Claimants with an existing award will need to think carefully about such a proactive request. On the one hand, it provides at least a chance of getting a quicker decision (and, potentially, arrears) than under the DWP review programme, which does not have a clear timetable. On the other hand, the Department may simply respond by telling the claimant that the request will be dealt with as part of the review programme. Moreover, as is usual when requesting an increase to an existing award, a request for a decision to be looked at again creates the possibility that the award will be reduced rather than increased. While such decisions can, of course, themselves be challenged, the stress of potentially needing to do so may be off-putting. In such cases, a proactive request may only be advisable if there is specific, supportive medical evidence, covering the period in question. The DWP says that the review programme itself will not leadto claimants seeing a reduction in their award. It says ‘decision makers will not be reducing PIP awards as a result of applying the MH judgment.’12


Please be aware that welfare rights law and guidance change frequently. Older Bulletin articles may be out of date. Use keywords or the search function to find more recent material on this topic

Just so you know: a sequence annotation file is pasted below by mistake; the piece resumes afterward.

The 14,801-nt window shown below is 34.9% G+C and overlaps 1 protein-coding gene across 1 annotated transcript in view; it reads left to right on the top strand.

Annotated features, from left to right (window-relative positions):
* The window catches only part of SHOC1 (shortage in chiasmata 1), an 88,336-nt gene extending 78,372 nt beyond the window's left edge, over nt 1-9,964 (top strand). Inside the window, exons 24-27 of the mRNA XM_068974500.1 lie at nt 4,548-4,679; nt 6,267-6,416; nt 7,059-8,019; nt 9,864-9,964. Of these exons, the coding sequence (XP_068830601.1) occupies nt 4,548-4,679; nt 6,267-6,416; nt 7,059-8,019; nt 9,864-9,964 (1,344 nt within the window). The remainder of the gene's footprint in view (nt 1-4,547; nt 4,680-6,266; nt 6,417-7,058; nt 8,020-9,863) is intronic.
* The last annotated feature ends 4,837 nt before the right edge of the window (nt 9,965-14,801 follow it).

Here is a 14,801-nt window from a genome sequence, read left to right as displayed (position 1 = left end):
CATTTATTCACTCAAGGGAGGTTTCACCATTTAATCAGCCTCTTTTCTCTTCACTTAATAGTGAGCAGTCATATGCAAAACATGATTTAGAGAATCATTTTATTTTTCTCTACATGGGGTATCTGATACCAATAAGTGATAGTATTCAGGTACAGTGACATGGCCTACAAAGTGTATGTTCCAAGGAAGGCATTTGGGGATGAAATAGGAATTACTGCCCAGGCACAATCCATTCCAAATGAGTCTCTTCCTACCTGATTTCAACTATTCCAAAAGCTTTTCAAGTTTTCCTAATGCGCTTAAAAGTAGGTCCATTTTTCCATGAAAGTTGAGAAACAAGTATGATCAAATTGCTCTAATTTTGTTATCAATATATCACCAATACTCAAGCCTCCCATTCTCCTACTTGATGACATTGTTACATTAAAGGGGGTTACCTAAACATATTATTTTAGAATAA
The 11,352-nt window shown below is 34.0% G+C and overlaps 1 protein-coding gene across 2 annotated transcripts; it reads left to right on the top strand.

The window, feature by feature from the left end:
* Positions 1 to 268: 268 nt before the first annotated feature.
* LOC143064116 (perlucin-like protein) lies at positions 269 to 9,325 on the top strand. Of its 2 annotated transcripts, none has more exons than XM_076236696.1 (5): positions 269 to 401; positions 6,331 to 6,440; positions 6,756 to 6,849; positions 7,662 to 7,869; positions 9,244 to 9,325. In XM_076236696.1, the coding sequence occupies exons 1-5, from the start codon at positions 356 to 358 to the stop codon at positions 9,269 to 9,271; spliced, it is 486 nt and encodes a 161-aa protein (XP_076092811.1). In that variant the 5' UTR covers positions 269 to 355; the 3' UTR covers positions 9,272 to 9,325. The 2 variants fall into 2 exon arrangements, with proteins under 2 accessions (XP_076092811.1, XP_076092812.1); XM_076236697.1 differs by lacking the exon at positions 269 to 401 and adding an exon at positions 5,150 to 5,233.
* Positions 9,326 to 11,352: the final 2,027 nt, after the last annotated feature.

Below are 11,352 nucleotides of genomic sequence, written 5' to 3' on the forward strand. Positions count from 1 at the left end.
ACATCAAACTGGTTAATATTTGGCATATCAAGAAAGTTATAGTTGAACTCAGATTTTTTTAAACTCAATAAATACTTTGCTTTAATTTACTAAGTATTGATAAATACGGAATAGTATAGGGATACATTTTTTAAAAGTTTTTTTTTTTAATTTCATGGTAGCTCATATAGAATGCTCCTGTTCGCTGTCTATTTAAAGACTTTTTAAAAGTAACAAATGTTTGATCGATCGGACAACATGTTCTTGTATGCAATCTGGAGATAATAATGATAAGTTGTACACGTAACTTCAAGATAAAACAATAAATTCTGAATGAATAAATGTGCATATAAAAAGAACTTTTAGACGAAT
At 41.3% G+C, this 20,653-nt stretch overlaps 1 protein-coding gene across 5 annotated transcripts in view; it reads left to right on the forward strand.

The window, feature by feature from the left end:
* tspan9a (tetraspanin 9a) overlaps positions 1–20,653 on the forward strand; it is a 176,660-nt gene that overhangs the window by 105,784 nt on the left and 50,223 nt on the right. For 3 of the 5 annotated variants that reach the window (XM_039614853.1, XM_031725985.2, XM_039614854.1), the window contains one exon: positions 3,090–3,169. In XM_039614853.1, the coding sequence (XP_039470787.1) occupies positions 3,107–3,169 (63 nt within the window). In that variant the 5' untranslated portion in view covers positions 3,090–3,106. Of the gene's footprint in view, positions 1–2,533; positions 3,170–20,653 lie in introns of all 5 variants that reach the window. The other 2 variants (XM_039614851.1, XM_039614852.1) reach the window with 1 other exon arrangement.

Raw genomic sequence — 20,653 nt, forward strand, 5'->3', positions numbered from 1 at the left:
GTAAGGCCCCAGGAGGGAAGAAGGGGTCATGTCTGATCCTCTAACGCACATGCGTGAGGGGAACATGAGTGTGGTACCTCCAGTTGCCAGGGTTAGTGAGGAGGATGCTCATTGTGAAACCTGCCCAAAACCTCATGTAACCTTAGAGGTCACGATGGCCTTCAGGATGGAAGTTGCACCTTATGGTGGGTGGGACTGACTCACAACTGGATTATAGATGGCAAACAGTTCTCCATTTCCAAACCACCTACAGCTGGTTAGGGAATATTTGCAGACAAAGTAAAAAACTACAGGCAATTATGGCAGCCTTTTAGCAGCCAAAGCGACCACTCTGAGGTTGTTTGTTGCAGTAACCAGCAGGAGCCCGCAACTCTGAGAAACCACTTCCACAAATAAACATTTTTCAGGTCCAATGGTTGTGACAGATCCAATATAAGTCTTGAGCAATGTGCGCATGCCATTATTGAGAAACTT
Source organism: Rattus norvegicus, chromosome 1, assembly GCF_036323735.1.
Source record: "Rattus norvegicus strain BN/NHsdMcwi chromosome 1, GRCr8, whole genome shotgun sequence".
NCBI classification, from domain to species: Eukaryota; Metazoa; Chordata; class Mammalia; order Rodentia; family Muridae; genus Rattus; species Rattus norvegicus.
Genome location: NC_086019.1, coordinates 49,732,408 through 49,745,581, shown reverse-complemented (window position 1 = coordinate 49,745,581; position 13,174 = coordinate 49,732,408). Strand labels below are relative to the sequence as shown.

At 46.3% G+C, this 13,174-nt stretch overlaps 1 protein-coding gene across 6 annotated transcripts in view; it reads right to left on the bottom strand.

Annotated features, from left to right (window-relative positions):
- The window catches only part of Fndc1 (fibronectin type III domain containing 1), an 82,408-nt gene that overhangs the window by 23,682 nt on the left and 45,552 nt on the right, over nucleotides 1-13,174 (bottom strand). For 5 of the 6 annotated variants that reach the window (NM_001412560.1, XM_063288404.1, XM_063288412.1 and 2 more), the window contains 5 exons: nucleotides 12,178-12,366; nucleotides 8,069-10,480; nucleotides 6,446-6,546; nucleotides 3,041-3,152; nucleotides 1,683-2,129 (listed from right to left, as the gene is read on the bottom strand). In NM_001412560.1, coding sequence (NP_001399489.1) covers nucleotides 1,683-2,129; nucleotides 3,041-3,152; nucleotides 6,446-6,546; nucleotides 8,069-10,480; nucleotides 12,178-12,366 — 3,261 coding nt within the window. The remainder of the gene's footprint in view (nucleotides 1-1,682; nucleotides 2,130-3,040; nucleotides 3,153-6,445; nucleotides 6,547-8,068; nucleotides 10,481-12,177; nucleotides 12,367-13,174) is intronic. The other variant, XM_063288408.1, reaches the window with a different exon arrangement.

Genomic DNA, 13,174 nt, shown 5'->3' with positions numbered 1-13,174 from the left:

• 1. The Social Security (Personal Independence Payment) Regulations 2013, SI No.377
  • 2. MH v SSWP (PIP) [2016] UKUT 531 (AAC)
  • 3. The Social Security (Personal Independence Payment) (Amendment) Regulations 2017, SI No.194
  • 4. It is also notable that the threshold is also higher in descriptor ‘e’ – only claimants who cannot go out at all can satisfy it, in contrast with descriptors ‘d’ and ‘f’, which can be satisfied by people who can go out, if accompanied.
  • 5. RF v SSWP and Others [2017] EWHC 3375
  • 6. Personal Independence Payment: Mental Health, Written question 124307, Hansard, 29 January 2018
  • 7. s 27 Social Security Act 1998
  • 8. Personal Independence Payment: Mental Health, Written question 124307, Hansard, 29 January 2018
  • 9. House of Commons, Hansard, 30 January 2018, cols 703–4
  • 10. FAQs document issued to PIP stakeholders by DWP PIP Forums, 5 April 2018
  • 11. House of Commons, Hansard, 30 January 2018, cols 703–4 12
  • 12. FAQs document issued to PIP stakeholders by DWP PIP Forums, 5 April 2018